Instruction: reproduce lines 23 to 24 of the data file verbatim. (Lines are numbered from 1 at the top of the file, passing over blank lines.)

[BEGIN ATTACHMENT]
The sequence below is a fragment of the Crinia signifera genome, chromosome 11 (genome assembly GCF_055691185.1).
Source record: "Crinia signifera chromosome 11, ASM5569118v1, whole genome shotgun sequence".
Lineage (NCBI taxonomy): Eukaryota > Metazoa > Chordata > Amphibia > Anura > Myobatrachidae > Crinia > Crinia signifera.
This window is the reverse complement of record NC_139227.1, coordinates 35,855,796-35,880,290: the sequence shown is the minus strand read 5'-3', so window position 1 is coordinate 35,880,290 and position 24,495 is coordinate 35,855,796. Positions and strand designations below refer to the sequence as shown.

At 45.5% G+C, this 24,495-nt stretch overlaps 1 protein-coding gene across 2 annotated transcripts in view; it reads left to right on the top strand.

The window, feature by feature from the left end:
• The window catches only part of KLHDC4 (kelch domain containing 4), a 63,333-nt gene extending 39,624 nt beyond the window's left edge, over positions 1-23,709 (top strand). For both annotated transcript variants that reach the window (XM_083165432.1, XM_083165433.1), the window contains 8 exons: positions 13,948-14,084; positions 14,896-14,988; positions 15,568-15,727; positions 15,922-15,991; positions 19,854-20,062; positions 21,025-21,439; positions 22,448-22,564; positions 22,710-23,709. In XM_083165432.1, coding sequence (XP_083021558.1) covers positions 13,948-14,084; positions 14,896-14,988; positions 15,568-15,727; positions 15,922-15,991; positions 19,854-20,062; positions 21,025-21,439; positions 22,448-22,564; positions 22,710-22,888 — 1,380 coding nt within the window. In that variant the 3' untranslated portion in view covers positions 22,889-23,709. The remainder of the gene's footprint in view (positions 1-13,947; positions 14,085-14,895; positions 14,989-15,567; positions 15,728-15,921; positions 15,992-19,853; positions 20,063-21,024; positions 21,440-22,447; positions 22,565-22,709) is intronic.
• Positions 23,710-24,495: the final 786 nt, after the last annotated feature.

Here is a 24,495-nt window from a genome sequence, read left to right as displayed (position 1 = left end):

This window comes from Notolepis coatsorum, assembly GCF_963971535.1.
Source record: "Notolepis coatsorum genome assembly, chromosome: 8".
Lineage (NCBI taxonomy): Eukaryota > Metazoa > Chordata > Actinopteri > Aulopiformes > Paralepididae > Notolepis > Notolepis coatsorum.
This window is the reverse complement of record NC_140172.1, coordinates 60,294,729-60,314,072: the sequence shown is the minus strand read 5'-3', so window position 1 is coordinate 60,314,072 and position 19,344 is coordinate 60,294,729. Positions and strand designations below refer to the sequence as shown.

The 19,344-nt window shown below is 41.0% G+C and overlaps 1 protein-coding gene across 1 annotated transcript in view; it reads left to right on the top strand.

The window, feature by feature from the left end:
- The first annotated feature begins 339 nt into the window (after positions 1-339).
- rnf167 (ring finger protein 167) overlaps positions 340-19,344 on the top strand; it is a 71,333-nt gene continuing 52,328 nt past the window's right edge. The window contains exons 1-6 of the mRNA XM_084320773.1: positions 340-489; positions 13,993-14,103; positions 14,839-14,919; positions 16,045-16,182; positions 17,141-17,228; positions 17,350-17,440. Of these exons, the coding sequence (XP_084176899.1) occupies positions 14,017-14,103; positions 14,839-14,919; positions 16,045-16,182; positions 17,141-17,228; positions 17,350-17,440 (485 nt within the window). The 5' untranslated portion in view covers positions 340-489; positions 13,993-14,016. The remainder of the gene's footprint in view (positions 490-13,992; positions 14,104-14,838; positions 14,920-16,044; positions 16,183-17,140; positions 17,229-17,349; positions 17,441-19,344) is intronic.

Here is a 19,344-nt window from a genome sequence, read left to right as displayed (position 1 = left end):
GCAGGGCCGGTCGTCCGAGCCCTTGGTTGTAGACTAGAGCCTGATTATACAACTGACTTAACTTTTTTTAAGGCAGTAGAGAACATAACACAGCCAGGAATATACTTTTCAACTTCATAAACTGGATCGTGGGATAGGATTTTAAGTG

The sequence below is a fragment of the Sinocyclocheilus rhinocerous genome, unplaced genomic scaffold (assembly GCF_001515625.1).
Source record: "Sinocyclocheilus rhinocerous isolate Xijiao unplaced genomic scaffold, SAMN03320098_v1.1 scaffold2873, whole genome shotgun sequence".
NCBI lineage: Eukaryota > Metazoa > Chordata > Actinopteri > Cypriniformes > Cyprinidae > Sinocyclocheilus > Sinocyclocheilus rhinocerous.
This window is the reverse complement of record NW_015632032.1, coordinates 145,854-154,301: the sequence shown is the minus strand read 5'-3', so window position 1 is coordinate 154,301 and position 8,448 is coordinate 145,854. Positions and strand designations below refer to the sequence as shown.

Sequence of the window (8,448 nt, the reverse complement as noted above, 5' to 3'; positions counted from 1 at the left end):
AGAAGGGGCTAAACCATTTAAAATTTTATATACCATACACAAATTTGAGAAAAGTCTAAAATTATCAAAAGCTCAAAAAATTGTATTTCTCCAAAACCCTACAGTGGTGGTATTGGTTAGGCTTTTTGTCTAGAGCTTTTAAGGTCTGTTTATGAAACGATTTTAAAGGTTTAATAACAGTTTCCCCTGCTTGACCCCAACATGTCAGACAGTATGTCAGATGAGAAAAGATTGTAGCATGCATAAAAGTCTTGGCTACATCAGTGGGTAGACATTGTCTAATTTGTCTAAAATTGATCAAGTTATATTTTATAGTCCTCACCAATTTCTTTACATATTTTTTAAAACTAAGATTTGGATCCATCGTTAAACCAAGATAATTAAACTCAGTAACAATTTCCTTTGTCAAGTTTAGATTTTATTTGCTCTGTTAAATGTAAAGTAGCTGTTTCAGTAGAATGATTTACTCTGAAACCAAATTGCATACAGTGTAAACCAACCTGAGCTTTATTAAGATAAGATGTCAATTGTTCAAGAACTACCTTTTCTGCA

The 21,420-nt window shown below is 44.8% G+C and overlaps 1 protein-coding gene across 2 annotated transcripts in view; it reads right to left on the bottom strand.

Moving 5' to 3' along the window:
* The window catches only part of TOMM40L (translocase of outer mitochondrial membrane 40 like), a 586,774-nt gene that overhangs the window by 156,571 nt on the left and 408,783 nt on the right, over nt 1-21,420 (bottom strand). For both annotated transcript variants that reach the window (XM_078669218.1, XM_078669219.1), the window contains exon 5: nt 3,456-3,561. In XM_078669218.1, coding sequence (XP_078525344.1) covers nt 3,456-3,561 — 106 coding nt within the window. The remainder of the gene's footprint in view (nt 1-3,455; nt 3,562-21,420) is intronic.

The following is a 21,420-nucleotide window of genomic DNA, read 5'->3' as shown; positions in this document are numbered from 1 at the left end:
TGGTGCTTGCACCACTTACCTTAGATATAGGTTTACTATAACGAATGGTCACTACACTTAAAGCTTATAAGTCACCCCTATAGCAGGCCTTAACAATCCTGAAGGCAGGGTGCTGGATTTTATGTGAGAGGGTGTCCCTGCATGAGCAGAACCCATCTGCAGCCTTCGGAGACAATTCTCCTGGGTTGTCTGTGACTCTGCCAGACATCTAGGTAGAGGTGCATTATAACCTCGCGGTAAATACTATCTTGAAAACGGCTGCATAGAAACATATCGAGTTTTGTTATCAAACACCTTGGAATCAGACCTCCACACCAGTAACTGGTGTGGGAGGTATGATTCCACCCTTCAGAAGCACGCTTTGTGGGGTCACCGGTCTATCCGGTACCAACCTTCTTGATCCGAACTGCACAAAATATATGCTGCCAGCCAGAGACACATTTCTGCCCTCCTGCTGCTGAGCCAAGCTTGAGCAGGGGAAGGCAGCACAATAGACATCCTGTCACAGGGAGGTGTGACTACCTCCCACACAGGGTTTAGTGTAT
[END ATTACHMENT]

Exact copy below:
This window is the reverse complement of record NW_015632032.1, coordinates 145,854-154,301: the sequence shown is the minus strand read 5'-3', so window position 1 is coordinate 154,301 and position 8,448 is coordinate 145,854. Positions and strand designations below refer to the sequence as shown.

Sequence of the window (8,448 nt, the reverse complement as noted above, 5' to 3'; positions counted from 1 at the left end):